Natural scientists are big on replication. When one lab reports an important finding, other labs try to replicate it. If they can’t, as with Fleischmann and Pons on cold fusion, you have a problem.
Social scientists are getting bigger on replication. Leading social science journals now require authors to upload empirical datasets. But in practice, replication is rare, as Andrew Gelman notes. Replication is still not widely expected – and besides, there are far fewer social scientists than natural scientists.
What about political philosophy and history of political thought? I’m not sure how much replication has been discussed in these areas, except in empirical areas e.g. experimental philosophy. (Let me know if you have references about replication in other areas of philosophy! I’m not thinking about such things as checking someone’s logic, of course.)
This strikes me as an important issue. Indeed, much of my work – and much of this blog – is about showing the intellectual links between philosophy, history and social science.
This post will thus address replication in philosophy. Part 2 will cover history of political thought.
A common tool in political philosophy is thought experiments. Is it worse to kill someone than to let someone die? This is a hugely important moral question. It is also a hugely complex moral question. How do we approach such difficult problems?
One method used is thought experiments. Is it worse to intentionally drown a child if one wants to get its inheritance than to fail to help the same child if it slips in a bath and starts to drown? This is Frances Kamm’s example – see p. 18 of Morality Mortality, volume 2. And there are many similar examples: Nozick’s experience machine, the ticking time-bomb scenario, Jim and the Indians, trolley problems, and so on.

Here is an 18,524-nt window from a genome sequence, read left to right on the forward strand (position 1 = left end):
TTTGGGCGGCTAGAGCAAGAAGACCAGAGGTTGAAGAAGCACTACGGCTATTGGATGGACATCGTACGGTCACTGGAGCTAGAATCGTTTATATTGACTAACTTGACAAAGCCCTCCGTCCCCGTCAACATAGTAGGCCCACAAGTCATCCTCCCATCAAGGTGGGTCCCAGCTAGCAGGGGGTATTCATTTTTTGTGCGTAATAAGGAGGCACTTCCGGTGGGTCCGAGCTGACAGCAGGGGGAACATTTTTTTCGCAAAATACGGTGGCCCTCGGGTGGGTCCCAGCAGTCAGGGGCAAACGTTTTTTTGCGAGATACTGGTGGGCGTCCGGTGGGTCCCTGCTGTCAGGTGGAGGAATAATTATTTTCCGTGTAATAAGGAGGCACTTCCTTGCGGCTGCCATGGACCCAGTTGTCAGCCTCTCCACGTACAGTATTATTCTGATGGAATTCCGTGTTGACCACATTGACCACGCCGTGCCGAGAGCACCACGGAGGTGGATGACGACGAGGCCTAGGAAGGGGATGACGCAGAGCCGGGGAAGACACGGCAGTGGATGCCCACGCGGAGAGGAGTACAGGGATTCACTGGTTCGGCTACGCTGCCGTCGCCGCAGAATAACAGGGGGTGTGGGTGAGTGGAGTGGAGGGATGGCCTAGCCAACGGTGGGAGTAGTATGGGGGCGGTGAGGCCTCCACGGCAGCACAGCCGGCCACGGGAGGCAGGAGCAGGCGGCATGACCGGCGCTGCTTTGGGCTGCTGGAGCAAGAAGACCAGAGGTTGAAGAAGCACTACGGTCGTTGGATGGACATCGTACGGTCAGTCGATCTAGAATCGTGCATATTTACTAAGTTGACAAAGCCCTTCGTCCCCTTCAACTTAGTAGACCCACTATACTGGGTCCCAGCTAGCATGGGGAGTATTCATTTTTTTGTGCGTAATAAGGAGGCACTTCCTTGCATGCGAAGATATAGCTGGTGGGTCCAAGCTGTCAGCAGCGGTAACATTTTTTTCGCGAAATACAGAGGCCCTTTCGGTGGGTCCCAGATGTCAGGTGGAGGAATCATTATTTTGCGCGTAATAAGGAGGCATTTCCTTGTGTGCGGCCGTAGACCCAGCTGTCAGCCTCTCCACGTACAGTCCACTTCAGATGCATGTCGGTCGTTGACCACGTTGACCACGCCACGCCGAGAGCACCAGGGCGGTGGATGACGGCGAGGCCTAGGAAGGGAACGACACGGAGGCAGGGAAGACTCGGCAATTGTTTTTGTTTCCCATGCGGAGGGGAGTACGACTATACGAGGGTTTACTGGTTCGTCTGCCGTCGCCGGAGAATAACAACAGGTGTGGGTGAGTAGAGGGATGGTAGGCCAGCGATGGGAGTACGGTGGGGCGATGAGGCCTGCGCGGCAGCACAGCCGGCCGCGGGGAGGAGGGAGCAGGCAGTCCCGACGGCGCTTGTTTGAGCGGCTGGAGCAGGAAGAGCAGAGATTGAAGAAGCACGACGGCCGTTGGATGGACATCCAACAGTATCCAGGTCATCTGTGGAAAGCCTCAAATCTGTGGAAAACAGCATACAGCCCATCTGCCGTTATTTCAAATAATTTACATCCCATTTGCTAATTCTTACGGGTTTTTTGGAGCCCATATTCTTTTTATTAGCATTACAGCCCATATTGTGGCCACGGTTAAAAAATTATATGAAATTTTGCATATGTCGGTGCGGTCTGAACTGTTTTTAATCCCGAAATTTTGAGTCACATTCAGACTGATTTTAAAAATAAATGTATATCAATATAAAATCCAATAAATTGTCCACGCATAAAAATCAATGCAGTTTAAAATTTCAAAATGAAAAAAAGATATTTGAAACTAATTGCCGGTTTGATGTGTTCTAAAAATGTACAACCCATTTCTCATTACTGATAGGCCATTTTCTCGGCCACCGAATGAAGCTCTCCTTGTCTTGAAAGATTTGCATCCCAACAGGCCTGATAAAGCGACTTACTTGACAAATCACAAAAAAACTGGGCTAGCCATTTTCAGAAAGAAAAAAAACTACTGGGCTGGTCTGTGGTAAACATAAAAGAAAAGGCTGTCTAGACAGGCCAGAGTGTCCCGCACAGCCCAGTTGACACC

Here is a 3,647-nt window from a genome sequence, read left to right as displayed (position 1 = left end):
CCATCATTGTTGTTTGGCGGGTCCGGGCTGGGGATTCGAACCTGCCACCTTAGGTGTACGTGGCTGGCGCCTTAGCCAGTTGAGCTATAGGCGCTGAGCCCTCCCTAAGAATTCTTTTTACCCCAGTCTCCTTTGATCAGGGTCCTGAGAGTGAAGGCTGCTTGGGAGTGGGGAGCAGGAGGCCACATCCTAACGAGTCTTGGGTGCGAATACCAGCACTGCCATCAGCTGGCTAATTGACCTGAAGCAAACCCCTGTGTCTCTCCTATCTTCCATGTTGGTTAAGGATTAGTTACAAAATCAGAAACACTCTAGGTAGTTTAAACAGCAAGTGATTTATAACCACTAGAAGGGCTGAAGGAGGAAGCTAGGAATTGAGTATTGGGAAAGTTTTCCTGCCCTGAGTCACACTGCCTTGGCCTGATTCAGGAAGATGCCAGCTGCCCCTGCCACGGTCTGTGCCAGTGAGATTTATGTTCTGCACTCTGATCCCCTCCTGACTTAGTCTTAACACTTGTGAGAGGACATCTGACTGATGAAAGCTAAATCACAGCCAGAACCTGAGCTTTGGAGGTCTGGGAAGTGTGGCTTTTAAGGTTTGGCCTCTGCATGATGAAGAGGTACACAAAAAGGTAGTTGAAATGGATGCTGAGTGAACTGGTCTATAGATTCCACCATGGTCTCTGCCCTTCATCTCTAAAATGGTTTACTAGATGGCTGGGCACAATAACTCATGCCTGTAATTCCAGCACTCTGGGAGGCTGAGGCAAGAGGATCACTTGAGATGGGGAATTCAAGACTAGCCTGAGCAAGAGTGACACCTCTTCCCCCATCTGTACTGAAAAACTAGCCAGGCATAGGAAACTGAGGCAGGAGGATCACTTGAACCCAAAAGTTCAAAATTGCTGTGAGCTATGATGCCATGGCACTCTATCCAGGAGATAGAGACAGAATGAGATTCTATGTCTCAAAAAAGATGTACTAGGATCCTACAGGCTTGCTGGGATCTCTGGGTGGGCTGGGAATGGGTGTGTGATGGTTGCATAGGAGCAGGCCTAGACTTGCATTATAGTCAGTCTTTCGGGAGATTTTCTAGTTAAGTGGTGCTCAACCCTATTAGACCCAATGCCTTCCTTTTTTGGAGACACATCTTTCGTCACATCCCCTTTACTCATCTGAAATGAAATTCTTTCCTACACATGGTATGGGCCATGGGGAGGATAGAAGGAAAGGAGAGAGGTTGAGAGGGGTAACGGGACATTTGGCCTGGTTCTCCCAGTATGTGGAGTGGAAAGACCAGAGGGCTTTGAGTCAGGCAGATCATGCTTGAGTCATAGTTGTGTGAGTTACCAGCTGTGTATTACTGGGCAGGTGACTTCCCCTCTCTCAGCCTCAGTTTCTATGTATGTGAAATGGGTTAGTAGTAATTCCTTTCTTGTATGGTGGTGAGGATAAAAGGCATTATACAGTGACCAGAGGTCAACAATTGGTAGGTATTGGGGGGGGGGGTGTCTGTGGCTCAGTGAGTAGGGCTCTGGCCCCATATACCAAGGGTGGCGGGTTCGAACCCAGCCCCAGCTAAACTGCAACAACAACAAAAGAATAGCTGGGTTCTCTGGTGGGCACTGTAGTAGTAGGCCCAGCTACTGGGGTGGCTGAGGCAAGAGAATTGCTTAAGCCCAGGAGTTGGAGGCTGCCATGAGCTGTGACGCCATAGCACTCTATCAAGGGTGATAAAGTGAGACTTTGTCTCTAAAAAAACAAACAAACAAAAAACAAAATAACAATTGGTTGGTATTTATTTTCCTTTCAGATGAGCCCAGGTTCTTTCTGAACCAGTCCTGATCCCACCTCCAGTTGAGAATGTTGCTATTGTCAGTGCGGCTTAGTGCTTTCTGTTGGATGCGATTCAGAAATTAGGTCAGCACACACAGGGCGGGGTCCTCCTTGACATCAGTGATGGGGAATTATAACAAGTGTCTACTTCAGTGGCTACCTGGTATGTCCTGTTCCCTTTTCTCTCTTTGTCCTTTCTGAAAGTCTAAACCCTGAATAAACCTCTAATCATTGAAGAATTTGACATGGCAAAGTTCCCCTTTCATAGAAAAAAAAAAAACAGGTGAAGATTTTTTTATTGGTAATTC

My suggestion is that philosophical thought experiments are actually easier to replicate than almost any natural or social science research, provided the thought experiment is outlined clearly enough. You simply think through the experiment as described by the author, and see what your intuition/answer is.
Sometimes you reach the same conclusion. Sometimes you don’t, as with Frances Kamm’s retort to Peter Unger – see p. 13 of Morality, Mortality, volume 2.
Sometimes you question whether your intuitions are reliable. This may be because you reject the nature of many of these thought experiments, as with Robert Goodin – see pp. 8-9 of Political Theory and Public Policy. Or it may be because you think your own intuitions have been primed by previous thought experiments, as Mike Otsuka discusses – see pp. 109-10 of his 2008 paper in the journal Utilitas.
Sometimes you re-run the thought experiment with a different model, e.g. different order or different frames. Otsuka does this in the paper mentioned just above.
And sometimes – perhaps most importantly – you re-run the thought experiment with different variables. For example, if one adds uncertainty to the ticking time-bomb scenario, even many people who initially advocated torture become less willing to do so. I use the ticking time-bomb scenario with first-year politics students as a way of getting them to think about thought experiments in terms of variables.
Replication with different variables is also important in the social sciences. My favourite example is Daniel Treisman’s 2007 paper in the Annual Review of Political Science. He attempt to replicate many well-known cross-national analyses of corruption, and finds that small and reasonable changes to the independent variables often alters the results (see pp. 222 onwards). This challenges the reliability of the data and the models. It’s strikingly similar to the way that Otsuka questions our intuitions and alters the model (see above).
Replication matters, and it’s pleasingly common in philosophy, at least in relation to thought experiments.